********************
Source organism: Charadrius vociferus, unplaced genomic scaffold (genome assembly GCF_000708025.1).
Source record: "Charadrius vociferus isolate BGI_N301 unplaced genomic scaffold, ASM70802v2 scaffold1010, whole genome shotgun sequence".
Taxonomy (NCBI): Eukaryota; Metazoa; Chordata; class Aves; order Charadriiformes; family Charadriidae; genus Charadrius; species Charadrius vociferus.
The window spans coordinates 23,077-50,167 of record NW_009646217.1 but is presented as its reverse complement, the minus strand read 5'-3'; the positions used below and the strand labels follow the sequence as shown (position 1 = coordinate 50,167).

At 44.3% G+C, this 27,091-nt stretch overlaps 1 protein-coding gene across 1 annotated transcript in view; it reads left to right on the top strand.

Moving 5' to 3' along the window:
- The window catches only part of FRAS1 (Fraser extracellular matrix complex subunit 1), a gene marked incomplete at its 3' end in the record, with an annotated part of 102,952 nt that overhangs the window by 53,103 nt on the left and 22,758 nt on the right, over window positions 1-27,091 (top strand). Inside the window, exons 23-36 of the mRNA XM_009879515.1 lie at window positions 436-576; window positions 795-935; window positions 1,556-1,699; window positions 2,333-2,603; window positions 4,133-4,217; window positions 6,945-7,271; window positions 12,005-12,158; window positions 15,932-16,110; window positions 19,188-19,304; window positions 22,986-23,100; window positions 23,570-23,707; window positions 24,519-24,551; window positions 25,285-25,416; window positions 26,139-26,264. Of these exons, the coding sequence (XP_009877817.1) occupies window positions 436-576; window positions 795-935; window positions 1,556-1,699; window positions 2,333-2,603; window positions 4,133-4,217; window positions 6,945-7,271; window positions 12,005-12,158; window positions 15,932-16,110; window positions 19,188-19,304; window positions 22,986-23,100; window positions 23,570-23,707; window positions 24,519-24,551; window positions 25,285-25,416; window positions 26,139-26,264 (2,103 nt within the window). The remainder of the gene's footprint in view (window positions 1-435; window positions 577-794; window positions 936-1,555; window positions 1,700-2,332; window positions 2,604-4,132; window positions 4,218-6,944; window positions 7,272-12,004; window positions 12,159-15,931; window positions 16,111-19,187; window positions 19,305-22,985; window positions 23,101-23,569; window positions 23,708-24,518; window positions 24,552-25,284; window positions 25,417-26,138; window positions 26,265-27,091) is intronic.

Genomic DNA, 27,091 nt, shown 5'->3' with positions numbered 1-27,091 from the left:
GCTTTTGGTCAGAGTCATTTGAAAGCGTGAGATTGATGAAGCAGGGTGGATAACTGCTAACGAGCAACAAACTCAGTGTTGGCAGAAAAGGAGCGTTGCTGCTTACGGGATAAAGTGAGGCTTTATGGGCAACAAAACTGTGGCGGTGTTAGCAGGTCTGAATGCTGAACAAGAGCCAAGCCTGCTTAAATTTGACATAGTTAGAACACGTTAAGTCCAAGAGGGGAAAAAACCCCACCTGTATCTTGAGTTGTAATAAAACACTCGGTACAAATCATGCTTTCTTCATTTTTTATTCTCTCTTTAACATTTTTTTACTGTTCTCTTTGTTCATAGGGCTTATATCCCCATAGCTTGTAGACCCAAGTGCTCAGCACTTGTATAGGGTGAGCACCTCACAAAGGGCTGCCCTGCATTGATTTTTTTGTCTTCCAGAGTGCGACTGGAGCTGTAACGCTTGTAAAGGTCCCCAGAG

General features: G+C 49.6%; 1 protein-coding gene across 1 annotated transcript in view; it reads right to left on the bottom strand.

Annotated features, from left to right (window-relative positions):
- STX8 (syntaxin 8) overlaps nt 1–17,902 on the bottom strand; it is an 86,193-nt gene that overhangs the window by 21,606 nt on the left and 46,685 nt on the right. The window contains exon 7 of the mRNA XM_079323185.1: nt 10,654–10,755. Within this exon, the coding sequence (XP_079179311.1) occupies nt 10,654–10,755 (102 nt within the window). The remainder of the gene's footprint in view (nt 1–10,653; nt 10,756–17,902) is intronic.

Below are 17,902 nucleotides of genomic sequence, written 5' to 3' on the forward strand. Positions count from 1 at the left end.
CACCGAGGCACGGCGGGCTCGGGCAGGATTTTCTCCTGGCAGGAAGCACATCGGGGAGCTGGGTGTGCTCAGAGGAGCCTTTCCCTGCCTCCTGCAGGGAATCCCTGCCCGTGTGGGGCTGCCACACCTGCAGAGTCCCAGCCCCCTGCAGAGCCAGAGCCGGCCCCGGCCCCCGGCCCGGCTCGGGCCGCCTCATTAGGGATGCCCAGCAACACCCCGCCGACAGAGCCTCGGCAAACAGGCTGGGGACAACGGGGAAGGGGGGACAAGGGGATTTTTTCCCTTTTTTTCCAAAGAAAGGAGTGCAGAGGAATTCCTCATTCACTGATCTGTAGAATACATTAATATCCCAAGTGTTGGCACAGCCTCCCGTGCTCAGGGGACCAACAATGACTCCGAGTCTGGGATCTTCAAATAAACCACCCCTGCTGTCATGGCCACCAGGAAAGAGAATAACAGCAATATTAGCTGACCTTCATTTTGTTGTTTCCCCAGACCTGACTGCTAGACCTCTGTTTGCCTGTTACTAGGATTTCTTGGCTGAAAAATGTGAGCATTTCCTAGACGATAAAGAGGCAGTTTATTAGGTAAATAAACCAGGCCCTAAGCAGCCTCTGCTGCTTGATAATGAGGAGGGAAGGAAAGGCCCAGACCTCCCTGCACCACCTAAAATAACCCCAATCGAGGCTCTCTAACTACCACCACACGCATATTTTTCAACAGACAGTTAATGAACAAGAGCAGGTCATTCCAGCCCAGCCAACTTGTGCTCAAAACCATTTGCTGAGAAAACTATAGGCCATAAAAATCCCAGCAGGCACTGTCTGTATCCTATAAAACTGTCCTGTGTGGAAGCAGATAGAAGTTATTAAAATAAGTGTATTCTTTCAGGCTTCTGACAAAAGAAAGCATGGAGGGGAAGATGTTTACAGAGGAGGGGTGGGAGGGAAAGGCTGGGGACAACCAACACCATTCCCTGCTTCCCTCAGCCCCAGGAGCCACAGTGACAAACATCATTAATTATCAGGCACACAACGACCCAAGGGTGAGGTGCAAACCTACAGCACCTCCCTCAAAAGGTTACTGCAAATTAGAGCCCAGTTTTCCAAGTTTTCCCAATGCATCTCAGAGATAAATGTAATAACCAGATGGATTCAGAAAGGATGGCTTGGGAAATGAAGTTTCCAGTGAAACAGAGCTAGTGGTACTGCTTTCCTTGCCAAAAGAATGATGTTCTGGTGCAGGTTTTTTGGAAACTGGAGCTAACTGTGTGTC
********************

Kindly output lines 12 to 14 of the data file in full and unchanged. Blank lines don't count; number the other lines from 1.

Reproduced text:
- STX8 (syntaxin 8) overlaps nt 1–17,902 on the bottom strand; it is an 86,193-nt gene that overhangs the window by 21,606 nt on the left and 46,685 nt on the right. The window contains exon 7 of the mRNA XM_079323185.1: nt 10,654–10,755. Within this exon, the coding sequence (XP_079179311.1) occupies nt 10,654–10,755 (102 nt within the window). The remainder of the gene's footprint in view (nt 1–10,653; nt 10,756–17,902) is intronic.

Below are 17,902 nucleotides of genomic sequence, written 5' to 3' on the forward strand. Positions count from 1 at the left end.
CACCGAGGCACGGCGGGCTCGGGCAGGATTTTCTCCTGGCAGGAAGCACATCGGGGAGCTGGGTGTGCTCAGAGGAGCCTTTCCCTGCCTCCTGCAGGGAATCCCTGCCCGTGTGGGGCTGCCACACCTGCAGAGTCCCAGCCCCCTGCAGAGCCAGAGCCGGCCCCGGCCCCCGGCCCGGCTCGGGCCGCCTCATTAGGGATGCCCAGCAACACCCCGCCGACAGAGCCTCGGCAAACAGGCTGGGGACAACGGGGAAGGGGGGACAAGGGGATTTTTTCCCTTTTTTTCCAAAGAAAGGAGTGCAGAGGAATTCCTCATTCACTGATCTGTAGAATACATTAATATCCCAAGTGTTGGCACAGCCTCCCGTGCTCAGGGGACCAACAATGACTCCGAGTCTGGGATCTTCAAATAAACCACCCCTGCTGTCATGGCCACCAGGAAAGAGAATAACAGCAATATTAGCTGACCTTCATTTTGTTGTTTCCCCAGACCTGACTGCTAGACCTCTGTTTGCCTGTTACTAGGATTTCTTGGCTGAAAAATGTGAGCATTTCCTAGACGATAAAGAGGCAGTTTATTAGGTAAATAAACCAGGCCCTAAGCAGCCTCTGCTGCTTGATAATGAGGAGGGAAGGAAAGGCCCAGACCTCCCTGCACCACCTAAAATAACCCCAATCGAGGCTCTCTAACTACCACCACACGCATATTTTTCAACAGACAGTTAATGAACAAGAGCAGGTCATTCCAGCCCAGCCAACTTGTGCTCAAAACCATTTGCTGAGAAAACTATAGGCCATAAAAATCCCAGCAGGCACTGTCTGTATCCTATAAAACTGTCCTGTGTGGAAGCAGATAGAAGTTATTAAAATAAGTGTATTCTTTCAGGCTTCTGACAAAAGAAAGCATGGAGGGGAAGATGTTTACAGAGGAGGGGTGGGAGGGAAAGGCTGGGGACAACCAACACCATTCCCTGCTTCCCTCAGCCCCAGGAGCCACAGTGACAAACATCATTAATTATCAGGCACACAACGACCCAAGGGTGAGGTGCAAACCTACAGCACCTCCCTCAAAAGGTTACTGCAAATTAGAGCCCAGTTTTCCAAGTTTTCCCAATGCATCTCAGAGATAAATGTAATAACCAGATGGATTCAGAAAGGATGGCTTGGGAAATGAAGTTTCCAGTGAAACAGAGCTAGTGGTACTGCTTTCCTTGCCAAAAGAATGATGTTCTGGTGCAGGTTTTTTGGAAACTGGAGCTAACTGTGTGTC